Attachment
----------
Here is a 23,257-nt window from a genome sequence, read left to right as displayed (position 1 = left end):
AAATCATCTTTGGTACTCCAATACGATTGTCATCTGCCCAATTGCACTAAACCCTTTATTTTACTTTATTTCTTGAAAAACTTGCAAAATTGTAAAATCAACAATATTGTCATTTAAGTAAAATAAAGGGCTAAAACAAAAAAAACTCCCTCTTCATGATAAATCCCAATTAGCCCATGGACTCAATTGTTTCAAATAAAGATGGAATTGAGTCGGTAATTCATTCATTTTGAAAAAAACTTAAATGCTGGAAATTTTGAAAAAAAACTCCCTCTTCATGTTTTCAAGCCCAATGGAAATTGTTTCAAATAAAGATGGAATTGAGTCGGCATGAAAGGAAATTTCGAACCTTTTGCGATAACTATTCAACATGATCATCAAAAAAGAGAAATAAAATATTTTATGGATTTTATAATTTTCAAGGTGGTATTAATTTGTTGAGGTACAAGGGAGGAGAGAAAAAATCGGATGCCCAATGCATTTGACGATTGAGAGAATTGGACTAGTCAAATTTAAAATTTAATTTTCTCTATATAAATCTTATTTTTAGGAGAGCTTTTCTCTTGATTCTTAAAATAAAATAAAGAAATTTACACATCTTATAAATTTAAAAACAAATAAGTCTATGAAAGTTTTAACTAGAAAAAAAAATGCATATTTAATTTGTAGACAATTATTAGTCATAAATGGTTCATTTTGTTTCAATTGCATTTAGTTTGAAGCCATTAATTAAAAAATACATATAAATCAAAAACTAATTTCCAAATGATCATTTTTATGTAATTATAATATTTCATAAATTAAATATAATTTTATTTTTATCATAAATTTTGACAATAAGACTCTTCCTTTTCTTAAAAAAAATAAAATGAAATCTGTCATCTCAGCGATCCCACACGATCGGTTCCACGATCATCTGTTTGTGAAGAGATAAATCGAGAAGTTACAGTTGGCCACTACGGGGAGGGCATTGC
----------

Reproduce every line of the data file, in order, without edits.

Here is a 23,257-nt window from a genome sequence, read left to right as displayed (position 1 = left end):
AAATCATCTTTGGTACTCCAATACGATTGTCATCTGCCCAATTGCACTAAACCCTTTATTTTACTTTATTTCTTGAAAAACTTGCAAAATTGTAAAATCAACAATATTGTCATTTAAGTAAAATAAAGGGCTAAAACAAAAAAAACTCCCTCTTCATGATAAATCCCAATTAGCCCATGGACTCAATTGTTTCAAATAAAGATGGAATTGAGTCGGTAATTCATTCATTTTGAAAAAAACTTAAATGCTGGAAATTTTGAAAAAAAACTCCCTCTTCATGTTTTCAAGCCCAATGGAAATTGTTTCAAATAAAGATGGAATTGAGTCGGCATGAAAGGAAATTTCGAACCTTTTGCGATAACTATTCAACATGATCATCAAAAAAGAGAAATAAAATATTTTATGGATTTTATAATTTTCAAGGTGGTATTAATTTGTTGAGGTACAAGGGAGGAGAGAAAAAATCGGATGCCCAATGCATTTGACGATTGAGAGAATTGGACTAGTCAAATTTAAAATTTAATTTTCTCTATATAAATCTTATTTTTAGGAGAGCTTTTCTCTTGATTCTTAAAATAAAATAAAGAAATTTACACATCTTATAAATTTAAAAACAAATAAGTCTATGAAAGTTTTAACTAGAAAAAAAAATGCATATTTAATTTGTAGACAATTATTAGTCATAAATGGTTCATTTTGTTTCAATTGCATTTAGTTTGAAGCCATTAATTAAAAAATACATATAAATCAAAAACTAATTTCCAAATGATCATTTTTATGTAATTATAATATTTCATAAATTAAATATAATTTTATTTTTATCATAAATTTTGACAATAAGACTCTTCCTTTTCTTAAAAAAAATAAAATGAAATCTGTCATCTCAGCGATCCCACACGATCGGTTCCACGATCATCTGTTTGTGAAGAGATAAATCGAGAAGTTACAGTTGGCCACTACGGGGAGGGCATTGC